The Electric Bus Learning Project I’m leading here in Oregon is holding peer to peer learning forums via Zoom. (It’s funded by an IOU, though not Thad’s.) We’re combining public transit and school bus fleet people, which seems to work fine in the early stages of learning to electrify. One person participating in it says that he couldn’t have gotten the two electric buses he now has without having been in a peer to peer e-bus group a few years ago. I know of an e-bus learning project in Boulder Colorado led by Paola Massoli, and of ZEBRA, a group for transit agencies deploying zero emissions buses,. Please let me know of other such learning communities.
2.) Training in utility-speak and charging infrastructure. Thad asked me if I or someone could create a good, basic manual or even a two-pager with key terms that would help bus fleets interact with utilities. An infographic like this is on the list for my Electric Bus Learning Project to create. In the meantime, see How To Speak Utility, the middle section of these FAQ’s on e-buses, and the second webinar of the electric school bus webinar series that I helped CTE to create. Again, let me know of more resources I can share in this newsletter.
3.) Women’s leadership. Collaboration and support (not competition or aggression) are what it will take to navigate the big, disruptive shift from fossil-fueled fleets to electric-powered fleets. Women excel at collaboration, mutual support and empowerment of the people on the margins who can benefit the most from clean-running buses.
Women are also good at having fun together. So, I’ve cofounded Women Advancing School Bus Electrification (WASBE) with my colleagues Malinda Sandhu and Susan Mudd, to enhance and expand women’s leadership. Our first WASBE forum last month drew 22 women from around the nation, with our next online event coming up in May. Great information-exchange, networking, and mutual encouragement, along the lines of the more formally organized, longer-standing Women in Electric Vehicles (WEV’s).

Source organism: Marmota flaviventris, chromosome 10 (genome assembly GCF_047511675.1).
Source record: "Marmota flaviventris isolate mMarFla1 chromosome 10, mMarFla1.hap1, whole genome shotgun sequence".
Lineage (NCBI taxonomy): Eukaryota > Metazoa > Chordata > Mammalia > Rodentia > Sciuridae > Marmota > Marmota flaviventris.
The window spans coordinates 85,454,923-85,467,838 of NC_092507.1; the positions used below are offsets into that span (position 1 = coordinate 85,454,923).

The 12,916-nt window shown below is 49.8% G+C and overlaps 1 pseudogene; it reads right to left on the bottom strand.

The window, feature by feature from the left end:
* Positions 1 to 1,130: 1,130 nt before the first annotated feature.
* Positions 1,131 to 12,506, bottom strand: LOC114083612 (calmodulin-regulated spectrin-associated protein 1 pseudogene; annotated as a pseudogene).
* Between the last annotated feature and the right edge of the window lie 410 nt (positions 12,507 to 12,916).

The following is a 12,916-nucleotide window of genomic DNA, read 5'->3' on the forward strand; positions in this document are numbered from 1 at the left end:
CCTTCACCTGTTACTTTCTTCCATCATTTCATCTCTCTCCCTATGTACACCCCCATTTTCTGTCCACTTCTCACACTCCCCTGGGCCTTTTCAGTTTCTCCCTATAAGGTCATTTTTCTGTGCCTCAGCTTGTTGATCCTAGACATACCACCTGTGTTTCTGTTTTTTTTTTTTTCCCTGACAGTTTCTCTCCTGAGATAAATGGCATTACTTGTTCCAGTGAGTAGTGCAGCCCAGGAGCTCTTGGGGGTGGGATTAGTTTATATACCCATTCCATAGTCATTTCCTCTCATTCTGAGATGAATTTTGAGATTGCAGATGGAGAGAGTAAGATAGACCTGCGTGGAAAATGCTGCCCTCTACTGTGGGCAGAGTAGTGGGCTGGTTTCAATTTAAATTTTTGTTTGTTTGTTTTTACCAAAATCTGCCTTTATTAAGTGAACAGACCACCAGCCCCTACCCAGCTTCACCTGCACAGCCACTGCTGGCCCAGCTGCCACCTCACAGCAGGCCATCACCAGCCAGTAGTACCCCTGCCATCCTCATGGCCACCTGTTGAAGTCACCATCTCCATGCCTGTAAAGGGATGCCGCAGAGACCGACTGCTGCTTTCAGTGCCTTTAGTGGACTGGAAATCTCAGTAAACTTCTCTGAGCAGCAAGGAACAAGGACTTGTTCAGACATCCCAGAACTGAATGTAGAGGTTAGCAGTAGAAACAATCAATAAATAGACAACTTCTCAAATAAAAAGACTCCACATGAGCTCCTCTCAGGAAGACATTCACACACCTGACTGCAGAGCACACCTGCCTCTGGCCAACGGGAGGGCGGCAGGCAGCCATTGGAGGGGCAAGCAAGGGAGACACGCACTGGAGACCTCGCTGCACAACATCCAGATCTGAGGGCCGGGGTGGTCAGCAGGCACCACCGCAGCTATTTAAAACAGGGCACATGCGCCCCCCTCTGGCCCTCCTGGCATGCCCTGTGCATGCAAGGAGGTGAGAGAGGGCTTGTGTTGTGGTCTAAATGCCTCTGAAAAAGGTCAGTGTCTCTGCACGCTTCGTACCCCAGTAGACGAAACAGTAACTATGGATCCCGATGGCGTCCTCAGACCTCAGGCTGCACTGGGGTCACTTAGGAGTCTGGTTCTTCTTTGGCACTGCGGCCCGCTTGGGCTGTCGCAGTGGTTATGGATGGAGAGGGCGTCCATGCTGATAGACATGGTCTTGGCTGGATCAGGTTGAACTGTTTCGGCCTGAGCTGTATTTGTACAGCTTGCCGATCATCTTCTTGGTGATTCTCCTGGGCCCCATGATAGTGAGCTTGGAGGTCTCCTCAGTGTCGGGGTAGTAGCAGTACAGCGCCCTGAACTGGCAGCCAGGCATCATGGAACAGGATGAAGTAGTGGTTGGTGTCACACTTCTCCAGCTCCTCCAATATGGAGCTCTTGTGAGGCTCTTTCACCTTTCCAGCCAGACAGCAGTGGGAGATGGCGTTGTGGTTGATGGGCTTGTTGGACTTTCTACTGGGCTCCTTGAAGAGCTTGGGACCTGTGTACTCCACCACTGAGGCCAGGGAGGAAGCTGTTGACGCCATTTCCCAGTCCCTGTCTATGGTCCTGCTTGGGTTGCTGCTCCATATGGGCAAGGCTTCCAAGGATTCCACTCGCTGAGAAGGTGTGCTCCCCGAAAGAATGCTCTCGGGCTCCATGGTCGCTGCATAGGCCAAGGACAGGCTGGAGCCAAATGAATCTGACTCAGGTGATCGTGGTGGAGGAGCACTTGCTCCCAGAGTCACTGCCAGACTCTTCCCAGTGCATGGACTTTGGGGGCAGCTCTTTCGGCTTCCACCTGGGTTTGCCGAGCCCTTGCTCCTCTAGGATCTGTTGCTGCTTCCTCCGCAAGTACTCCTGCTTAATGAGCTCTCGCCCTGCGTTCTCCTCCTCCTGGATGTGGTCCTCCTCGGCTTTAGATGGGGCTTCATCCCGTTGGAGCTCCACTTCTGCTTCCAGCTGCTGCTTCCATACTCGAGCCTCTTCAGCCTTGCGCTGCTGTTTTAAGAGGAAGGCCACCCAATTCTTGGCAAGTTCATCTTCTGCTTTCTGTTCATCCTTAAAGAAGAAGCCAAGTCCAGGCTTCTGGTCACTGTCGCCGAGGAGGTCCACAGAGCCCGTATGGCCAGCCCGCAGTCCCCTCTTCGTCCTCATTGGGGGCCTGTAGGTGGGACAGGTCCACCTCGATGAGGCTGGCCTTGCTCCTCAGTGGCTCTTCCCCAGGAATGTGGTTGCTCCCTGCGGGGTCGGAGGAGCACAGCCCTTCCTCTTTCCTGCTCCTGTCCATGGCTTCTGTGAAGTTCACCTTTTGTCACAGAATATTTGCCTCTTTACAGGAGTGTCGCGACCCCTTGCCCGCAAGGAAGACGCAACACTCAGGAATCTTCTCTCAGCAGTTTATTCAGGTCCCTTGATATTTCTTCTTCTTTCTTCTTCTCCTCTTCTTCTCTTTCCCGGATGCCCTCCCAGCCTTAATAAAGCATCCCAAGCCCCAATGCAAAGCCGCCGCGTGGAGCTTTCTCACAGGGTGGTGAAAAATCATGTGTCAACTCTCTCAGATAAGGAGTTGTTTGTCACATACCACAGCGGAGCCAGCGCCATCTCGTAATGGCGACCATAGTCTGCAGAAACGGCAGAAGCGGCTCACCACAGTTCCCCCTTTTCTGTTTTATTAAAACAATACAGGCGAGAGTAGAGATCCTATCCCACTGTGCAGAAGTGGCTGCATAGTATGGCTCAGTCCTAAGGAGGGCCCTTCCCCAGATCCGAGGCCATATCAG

Speaking of info and networking, the Green [School] Bus Summit is coming up on April 20-22; register here. It’s free.Only some sessions are on electric buses, but I’m going! I recently talked with Ryan Gray, who organizes this conference and who edits School Transportation News. I was happy to hear that Ryan has been using my No Manels and No Whanels lists of women speakers and speakers of color, and encouraging other people to be sure that no panels are male only (a manel) nor white-only (a whanel).
4.) Nonprofit, third-party support and leadership (bus fleets and the utilities fueling their buses are the first two parties). World Resources Institute, a huge nonprofit, is leading a $50 million Electric School Bus Initiative. with the goal of “a path towards electrifying the entire fleet of [480,000] U.S. school buses by 2030”. The initiative won’t be paying for physical electric buses, but rather, the market transformation that will enable mass adoption of them. “Overcoming the cost, infrastructure and policy barriers to mass adoption will require a systemic approach that engages an entire ecosystem of actors and prioritizes inclusive planning with impacted communities.”